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  • Everything begins with a woman. The destiny of our clan would rest on the shoulders of a widow.

    After her husband died, my great-grandmother had to feed her six children. A tenant farmer, living in a thatch roof hut, in the nether region of Vietnam, known for its mosquitos and parched red dirt, she had few good options. Illiterate. Indebted.

    Most families in those circumstances indentured their children to another wealthy family as servants.

    But my great-grandmother refused. She knew that the children of maids became maids. The children of valets became valets. The wheel of poverty. Grinding. Groveling.

    There must be a way out.

    And so she made a decision that would alter the destiny of her descendants: she allowed her children to attend the village school.

    The villagers called her: Crazy. Arrogant. Stupid. Uppity.

    But she ignored their heckling. Stubborn. She clenched her teeth. She pushed forward with her plans.

    Except for the eldest daughter who would stay with her to tend the farm, all the other children–including my grandmother–would receive an education.


    My grandmother was one of the first women in Vietnam to receive a university education, one of the first women in Vietnam to study as a graduate student in the United States.

    She arrived in Ohio on a scholarship in the early 1950s.

    In her letters, she complains about the winter. She evokes the loneliness of being stranded--a stranger in a strange land. She writes about racism–not at the university, but in the town, especially, the uncomfortable stares, the way foreign students–especially those with darker hues–were treated at restaurants.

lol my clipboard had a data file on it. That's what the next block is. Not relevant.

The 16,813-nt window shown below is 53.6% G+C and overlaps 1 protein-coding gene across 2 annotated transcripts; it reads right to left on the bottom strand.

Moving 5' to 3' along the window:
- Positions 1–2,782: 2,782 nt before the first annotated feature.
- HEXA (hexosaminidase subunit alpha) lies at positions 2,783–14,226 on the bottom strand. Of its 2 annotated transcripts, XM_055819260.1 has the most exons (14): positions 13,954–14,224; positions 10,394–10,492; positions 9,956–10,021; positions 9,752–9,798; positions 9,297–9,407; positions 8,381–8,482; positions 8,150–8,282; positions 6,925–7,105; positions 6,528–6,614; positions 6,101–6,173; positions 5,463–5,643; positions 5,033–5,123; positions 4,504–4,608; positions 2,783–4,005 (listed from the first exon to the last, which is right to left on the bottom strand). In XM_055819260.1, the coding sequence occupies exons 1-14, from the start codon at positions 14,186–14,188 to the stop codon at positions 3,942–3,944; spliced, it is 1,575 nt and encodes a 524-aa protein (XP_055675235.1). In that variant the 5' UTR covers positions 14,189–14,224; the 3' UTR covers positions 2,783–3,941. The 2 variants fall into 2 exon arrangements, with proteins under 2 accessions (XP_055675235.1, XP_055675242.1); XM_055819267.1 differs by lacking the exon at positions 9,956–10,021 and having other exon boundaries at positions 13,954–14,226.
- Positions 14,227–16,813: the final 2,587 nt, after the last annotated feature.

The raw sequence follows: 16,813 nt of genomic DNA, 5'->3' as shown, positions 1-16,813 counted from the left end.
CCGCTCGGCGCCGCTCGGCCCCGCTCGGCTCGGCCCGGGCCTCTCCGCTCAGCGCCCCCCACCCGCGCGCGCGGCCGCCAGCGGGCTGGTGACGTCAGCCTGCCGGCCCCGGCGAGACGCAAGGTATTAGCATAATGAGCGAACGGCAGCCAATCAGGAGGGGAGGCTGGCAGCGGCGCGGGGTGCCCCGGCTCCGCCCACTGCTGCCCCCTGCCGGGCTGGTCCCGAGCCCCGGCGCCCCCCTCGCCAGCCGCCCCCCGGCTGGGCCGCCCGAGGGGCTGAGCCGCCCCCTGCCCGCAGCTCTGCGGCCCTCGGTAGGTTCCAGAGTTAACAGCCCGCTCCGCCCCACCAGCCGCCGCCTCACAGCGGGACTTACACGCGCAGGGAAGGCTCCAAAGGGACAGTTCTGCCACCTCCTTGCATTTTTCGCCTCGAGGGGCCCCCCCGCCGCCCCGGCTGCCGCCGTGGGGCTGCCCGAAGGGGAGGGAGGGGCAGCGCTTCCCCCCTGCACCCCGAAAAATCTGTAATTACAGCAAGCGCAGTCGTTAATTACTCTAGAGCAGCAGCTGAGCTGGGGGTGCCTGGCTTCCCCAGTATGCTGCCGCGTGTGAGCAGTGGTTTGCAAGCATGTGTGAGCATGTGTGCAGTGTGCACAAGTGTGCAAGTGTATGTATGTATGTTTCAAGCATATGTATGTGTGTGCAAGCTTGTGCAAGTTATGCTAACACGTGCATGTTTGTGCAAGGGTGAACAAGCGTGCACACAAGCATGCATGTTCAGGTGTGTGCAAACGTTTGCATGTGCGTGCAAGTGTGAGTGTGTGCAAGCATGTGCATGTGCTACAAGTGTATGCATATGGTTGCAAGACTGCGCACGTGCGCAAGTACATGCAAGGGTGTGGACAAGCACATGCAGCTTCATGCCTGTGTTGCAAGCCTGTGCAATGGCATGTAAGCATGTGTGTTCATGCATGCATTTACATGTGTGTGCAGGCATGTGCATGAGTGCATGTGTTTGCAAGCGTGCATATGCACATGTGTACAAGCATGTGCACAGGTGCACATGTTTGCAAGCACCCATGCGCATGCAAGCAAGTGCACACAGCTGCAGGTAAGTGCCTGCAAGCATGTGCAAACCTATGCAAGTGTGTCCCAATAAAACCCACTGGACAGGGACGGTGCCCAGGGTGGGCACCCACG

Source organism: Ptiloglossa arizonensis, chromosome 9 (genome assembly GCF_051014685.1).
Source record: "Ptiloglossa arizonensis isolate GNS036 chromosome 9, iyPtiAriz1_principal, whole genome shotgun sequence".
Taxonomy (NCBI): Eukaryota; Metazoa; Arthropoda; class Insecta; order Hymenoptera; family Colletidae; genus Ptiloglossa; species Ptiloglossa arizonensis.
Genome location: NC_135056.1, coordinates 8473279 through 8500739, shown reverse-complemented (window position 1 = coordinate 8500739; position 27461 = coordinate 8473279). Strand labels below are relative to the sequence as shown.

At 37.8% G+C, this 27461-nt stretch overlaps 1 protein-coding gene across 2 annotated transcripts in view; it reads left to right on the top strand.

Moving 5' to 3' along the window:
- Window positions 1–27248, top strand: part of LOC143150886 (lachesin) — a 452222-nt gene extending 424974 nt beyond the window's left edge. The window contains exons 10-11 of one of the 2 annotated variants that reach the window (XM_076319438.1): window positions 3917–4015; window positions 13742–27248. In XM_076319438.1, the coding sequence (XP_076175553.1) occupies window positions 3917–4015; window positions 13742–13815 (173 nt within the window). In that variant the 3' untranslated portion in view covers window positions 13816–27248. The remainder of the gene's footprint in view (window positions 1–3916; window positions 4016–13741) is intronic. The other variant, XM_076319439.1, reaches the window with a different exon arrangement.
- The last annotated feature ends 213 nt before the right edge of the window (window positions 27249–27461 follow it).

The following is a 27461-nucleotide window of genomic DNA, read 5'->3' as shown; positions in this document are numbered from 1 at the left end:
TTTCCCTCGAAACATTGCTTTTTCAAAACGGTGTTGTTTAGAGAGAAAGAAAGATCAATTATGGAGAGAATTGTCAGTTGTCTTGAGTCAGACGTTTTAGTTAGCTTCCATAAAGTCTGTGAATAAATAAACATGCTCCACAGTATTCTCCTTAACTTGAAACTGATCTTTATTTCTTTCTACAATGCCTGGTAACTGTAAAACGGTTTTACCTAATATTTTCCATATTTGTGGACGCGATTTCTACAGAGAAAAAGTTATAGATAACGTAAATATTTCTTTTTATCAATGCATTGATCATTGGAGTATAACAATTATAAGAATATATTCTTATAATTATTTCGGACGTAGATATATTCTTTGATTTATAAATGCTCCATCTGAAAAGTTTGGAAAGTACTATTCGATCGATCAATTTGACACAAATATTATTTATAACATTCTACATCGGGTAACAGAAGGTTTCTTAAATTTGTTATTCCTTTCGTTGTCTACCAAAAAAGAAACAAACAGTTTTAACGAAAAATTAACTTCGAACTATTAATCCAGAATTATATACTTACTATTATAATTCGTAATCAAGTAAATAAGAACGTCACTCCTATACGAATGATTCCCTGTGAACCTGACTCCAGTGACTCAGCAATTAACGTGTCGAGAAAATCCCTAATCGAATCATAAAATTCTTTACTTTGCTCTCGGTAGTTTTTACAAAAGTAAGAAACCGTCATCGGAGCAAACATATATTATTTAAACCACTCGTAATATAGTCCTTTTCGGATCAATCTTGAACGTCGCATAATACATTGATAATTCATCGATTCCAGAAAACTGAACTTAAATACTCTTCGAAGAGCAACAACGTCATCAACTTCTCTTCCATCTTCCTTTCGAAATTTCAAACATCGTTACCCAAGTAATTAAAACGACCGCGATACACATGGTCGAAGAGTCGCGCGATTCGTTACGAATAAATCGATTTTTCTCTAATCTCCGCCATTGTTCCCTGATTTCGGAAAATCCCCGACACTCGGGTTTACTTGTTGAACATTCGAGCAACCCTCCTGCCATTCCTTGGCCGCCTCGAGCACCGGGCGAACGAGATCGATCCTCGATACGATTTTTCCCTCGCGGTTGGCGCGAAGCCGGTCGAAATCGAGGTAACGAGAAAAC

But most of all–it seems she misses fish sauce.

    Ketchup. Mustard. Mayonnaise. As a substitute. Not even close.

    And so when my grandfather visited her in Ohio, he gifted her a bottle of the best Vietnamese fish sauce (from Phu Quoc Island).

    My grandmother excitedly began to prepare a meal in the communal kitchen. Liberally,she spritzed the fish sauce onto the vegetable-shrimp dish that she was sauteeing. With joy, she inhaled the aroma of the fish sauce, its pungency made her mouth salivate

    When the meal was completed, my grandmother took my grandfather for a tour of the campus.

    A few hours later, when my grandparents returned from their stroll, they encountered a commotion in the dormitory.

    There was a frenzy in the kitchen. It seemed as if her fellow students were searching for something. Everything was askew. The refrigerator moved to a corner. The small wooden dining table pushed against the wall.

    When she asked her roommate the cause for all this upheaval.

    The woman responded. “Something stinks in the kitchen. We think there must be a dead rat somewhere rotting.”
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